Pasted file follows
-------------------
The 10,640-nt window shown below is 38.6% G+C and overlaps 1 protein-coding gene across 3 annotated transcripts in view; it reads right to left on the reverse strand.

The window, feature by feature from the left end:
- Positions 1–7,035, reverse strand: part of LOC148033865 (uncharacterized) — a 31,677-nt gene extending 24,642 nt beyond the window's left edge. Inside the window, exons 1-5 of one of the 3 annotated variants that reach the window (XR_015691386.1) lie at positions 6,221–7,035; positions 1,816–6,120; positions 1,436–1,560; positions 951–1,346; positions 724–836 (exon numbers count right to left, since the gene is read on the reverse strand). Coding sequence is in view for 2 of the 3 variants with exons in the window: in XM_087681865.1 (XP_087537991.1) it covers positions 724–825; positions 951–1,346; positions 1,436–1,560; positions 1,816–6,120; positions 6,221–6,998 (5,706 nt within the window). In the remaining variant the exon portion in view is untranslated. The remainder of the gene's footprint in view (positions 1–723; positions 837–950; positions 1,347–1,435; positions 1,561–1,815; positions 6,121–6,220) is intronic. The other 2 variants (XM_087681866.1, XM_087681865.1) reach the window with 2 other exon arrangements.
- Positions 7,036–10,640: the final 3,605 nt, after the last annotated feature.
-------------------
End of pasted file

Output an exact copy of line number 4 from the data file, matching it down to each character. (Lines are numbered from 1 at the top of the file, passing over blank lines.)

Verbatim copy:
- Positions 7,036–10,640: the final 3,605 nt, after the last annotated feature.